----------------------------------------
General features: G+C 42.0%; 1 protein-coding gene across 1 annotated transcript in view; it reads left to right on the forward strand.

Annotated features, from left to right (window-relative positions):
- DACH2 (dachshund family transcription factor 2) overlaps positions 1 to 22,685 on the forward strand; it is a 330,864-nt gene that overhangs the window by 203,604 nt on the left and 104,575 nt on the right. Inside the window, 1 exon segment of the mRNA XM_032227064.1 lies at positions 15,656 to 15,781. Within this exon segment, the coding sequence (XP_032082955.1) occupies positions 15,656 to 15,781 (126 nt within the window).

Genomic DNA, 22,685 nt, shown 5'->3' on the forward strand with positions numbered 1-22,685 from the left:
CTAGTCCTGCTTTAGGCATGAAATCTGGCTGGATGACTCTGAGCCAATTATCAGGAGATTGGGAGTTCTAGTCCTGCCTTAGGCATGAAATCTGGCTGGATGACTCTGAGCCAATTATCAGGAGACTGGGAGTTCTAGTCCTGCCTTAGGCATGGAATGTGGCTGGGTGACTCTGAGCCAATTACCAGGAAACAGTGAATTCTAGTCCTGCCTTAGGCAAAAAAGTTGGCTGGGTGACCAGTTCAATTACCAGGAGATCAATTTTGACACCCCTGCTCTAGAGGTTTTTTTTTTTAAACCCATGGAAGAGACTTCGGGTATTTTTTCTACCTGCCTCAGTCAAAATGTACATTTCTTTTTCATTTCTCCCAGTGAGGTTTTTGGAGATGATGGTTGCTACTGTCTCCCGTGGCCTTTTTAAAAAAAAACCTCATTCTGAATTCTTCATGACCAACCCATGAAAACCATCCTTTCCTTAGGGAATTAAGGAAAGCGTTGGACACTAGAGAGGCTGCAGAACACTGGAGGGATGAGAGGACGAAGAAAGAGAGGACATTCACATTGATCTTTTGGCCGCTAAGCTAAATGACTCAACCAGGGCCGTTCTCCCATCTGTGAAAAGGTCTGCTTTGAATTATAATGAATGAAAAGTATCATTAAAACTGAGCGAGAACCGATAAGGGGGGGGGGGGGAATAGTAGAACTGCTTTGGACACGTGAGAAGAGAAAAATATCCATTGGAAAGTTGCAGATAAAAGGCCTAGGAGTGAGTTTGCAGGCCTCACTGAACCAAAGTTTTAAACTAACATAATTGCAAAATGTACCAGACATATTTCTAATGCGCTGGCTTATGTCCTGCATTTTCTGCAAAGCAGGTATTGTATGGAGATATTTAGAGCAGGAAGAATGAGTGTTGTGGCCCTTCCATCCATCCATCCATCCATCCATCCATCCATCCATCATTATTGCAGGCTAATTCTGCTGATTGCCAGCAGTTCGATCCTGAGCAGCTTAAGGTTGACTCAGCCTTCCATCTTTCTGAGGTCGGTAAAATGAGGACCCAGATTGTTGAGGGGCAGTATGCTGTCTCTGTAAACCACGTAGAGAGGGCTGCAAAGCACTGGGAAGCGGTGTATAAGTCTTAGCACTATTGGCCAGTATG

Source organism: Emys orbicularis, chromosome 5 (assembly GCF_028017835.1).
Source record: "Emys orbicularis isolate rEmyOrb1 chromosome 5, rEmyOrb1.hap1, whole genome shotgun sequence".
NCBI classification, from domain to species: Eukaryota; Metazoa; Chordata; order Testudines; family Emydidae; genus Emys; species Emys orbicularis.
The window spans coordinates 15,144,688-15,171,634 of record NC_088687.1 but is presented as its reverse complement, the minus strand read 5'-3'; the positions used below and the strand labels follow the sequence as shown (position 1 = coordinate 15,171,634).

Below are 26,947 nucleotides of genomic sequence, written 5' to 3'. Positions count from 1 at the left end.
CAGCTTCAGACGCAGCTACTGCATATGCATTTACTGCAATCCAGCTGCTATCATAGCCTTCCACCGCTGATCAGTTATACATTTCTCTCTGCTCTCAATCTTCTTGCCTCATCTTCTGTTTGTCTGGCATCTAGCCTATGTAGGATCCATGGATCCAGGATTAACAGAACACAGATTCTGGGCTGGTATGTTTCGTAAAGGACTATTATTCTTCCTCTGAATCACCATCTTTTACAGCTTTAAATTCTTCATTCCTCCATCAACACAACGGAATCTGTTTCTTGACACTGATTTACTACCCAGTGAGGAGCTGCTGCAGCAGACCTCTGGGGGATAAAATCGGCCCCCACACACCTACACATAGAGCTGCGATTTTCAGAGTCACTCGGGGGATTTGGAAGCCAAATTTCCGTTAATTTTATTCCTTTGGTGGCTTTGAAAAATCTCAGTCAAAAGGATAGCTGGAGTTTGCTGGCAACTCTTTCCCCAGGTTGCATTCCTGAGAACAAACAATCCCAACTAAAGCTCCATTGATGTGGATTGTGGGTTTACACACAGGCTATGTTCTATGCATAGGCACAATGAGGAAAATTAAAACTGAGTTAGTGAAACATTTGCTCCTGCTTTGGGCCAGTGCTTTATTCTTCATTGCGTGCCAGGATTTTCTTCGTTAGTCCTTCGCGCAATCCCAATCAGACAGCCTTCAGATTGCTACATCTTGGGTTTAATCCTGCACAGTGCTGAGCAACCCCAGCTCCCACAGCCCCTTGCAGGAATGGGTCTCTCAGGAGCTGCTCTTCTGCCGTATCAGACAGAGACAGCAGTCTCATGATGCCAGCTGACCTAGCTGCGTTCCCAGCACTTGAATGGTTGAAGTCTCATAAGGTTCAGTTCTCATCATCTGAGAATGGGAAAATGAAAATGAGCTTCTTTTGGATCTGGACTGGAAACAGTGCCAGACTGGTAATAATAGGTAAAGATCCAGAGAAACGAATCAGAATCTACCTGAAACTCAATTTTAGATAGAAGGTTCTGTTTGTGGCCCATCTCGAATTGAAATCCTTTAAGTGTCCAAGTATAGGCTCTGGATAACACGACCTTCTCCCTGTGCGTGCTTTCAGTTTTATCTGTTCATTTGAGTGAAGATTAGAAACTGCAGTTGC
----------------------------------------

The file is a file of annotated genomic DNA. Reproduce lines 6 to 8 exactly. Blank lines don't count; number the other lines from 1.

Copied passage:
Source organism: Emys orbicularis, chromosome 5 (assembly GCF_028017835.1).
Source record: "Emys orbicularis isolate rEmyOrb1 chromosome 5, rEmyOrb1.hap1, whole genome shotgun sequence".
NCBI classification, from domain to species: Eukaryota; Metazoa; Chordata; order Testudines; family Emydidae; genus Emys; species Emys orbicularis.